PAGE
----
I did not get much time to practice piano today since I wanted to spend the day taking it easy and working on other things. When I was able to get to the piano, I only played in thirty five minutes sections. When I was recording downstairs that added about thirty five minutes of extra recording time. I practiced "The Prologue" from Final Fantasy IV since I have been determined to get it recorded for a while now. After finishing my preliminary practice session I left my upstairs piano studio and went to my piano studio downstairs to record the piece on my baby grand, but I did not get too many good recordings. I suppose I have a short while before I get to a point where I am comfortable recording the piece. Perhaps I have to memorize it first since there are portions of it that are difficult to record, including the page turns. I have to recognize that memorizing the piece would take care of that issue.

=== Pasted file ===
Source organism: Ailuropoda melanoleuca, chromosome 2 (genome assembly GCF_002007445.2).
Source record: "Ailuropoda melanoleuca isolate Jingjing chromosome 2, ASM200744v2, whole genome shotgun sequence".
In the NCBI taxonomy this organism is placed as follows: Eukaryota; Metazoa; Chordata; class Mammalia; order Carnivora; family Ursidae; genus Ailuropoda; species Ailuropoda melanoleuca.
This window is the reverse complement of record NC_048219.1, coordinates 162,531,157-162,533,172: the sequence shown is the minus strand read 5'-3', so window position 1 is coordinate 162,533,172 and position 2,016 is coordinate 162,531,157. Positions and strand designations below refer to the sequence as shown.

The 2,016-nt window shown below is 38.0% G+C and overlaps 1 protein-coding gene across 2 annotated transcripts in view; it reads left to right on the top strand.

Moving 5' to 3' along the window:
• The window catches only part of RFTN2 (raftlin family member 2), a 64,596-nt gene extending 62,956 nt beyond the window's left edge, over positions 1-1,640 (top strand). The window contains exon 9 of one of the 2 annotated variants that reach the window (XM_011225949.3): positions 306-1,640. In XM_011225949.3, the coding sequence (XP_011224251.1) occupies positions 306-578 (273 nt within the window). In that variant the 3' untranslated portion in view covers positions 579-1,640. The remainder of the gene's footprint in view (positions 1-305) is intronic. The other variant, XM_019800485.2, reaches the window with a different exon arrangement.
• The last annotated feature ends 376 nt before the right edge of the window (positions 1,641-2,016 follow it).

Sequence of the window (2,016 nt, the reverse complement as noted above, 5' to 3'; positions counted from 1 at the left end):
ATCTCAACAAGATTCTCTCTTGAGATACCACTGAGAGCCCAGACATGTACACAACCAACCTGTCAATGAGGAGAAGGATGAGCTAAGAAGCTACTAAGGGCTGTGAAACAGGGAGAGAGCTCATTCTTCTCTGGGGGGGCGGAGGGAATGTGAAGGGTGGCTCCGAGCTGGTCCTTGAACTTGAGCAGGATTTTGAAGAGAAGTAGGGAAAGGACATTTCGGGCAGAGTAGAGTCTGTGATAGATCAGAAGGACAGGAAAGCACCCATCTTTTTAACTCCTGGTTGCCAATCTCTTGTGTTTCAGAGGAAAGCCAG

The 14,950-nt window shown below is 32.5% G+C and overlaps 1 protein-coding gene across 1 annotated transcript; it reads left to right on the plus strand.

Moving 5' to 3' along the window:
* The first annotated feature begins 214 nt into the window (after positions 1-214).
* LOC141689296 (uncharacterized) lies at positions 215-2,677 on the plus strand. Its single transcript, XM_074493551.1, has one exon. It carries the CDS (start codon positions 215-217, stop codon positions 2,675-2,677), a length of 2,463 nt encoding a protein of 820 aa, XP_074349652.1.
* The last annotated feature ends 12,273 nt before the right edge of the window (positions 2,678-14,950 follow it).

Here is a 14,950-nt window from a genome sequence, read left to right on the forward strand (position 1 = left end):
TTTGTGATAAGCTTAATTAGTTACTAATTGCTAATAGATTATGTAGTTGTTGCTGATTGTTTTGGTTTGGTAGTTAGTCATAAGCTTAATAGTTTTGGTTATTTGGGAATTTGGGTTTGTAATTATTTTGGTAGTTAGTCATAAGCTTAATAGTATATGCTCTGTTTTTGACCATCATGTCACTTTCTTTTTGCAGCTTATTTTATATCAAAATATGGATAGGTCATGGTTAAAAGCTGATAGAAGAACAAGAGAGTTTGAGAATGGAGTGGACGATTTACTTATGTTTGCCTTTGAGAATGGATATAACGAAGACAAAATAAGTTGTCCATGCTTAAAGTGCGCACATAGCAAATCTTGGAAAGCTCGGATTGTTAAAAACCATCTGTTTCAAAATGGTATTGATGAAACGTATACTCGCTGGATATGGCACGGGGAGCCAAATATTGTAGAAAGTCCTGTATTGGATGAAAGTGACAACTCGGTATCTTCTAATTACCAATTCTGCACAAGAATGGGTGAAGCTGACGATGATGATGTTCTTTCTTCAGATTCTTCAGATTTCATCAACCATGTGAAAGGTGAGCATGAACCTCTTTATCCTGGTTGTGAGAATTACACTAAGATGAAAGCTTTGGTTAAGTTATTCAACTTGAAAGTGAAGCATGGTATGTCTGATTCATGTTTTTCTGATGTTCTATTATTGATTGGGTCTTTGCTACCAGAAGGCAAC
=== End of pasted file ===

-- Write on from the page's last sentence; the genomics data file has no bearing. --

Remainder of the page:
Other than that, I am trying to muster up the energy to practice more again. I have learned when I over exert myself and practice for 3+ hours a day, I start feeling mentally unwell, and that I need to start taking breaks in order to distract myself from sitting on a piano bench in one place for over three hours. Those breaks usually entail spending the next day doing something totally different, such as working on my website, calling retirement homes for work, exploring my prospective lesson opportunities, and maybe just sitting in front of the television and forgetting that I am a pianist at all. I remember when I used to be able to practice 4 hours a day, 5 or 6 times a week, but work can change and you have to adjust your life accordingly.